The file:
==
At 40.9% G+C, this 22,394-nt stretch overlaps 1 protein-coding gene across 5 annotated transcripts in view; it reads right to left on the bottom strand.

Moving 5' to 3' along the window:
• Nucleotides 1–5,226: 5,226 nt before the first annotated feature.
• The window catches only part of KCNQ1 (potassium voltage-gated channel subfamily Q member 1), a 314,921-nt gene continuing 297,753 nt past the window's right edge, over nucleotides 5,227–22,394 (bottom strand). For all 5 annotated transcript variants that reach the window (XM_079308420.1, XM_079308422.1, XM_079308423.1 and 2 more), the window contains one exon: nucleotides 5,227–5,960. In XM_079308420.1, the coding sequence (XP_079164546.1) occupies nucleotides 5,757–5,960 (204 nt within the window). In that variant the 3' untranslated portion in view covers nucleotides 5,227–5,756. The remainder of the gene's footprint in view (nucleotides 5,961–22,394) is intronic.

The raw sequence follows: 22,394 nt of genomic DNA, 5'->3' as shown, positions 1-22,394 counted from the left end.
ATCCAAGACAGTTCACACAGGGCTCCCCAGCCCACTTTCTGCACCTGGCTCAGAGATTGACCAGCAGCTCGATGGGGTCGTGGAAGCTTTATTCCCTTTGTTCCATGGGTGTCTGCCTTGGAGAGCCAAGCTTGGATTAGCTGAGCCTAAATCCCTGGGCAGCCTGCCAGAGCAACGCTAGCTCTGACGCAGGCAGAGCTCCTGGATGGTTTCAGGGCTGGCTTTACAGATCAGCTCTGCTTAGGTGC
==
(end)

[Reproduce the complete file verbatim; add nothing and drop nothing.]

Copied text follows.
At 40.9% G+C, this 22,394-nt stretch overlaps 1 protein-coding gene across 5 annotated transcripts in view; it reads right to left on the bottom strand.

Moving 5' to 3' along the window:
• Nucleotides 1–5,226: 5,226 nt before the first annotated feature.
• The window catches only part of KCNQ1 (potassium voltage-gated channel subfamily Q member 1), a 314,921-nt gene continuing 297,753 nt past the window's right edge, over nucleotides 5,227–22,394 (bottom strand). For all 5 annotated transcript variants that reach the window (XM_079308420.1, XM_079308422.1, XM_079308423.1 and 2 more), the window contains one exon: nucleotides 5,227–5,960. In XM_079308420.1, the coding sequence (XP_079164546.1) occupies nucleotides 5,757–5,960 (204 nt within the window). In that variant the 3' untranslated portion in view covers nucleotides 5,227–5,756. The remainder of the gene's footprint in view (nucleotides 5,961–22,394) is intronic.

The raw sequence follows: 22,394 nt of genomic DNA, 5'->3' as shown, positions 1-22,394 counted from the left end.
ATCCAAGACAGTTCACACAGGGCTCCCCAGCCCACTTTCTGCACCTGGCTCAGAGATTGACCAGCAGCTCGATGGGGTCGTGGAAGCTTTATTCCCTTTGTTCCATGGGTGTCTGCCTTGGAGAGCCAAGCTTGGATTAGCTGAGCCTAAATCCCTGGGCAGCCTGCCAGAGCAACGCTAGCTCTGACGCAGGCAGAGCTCCTGGATGGTTTCAGGGCTGGCTTTACAGATCAGCTCTGCTTAGGTGC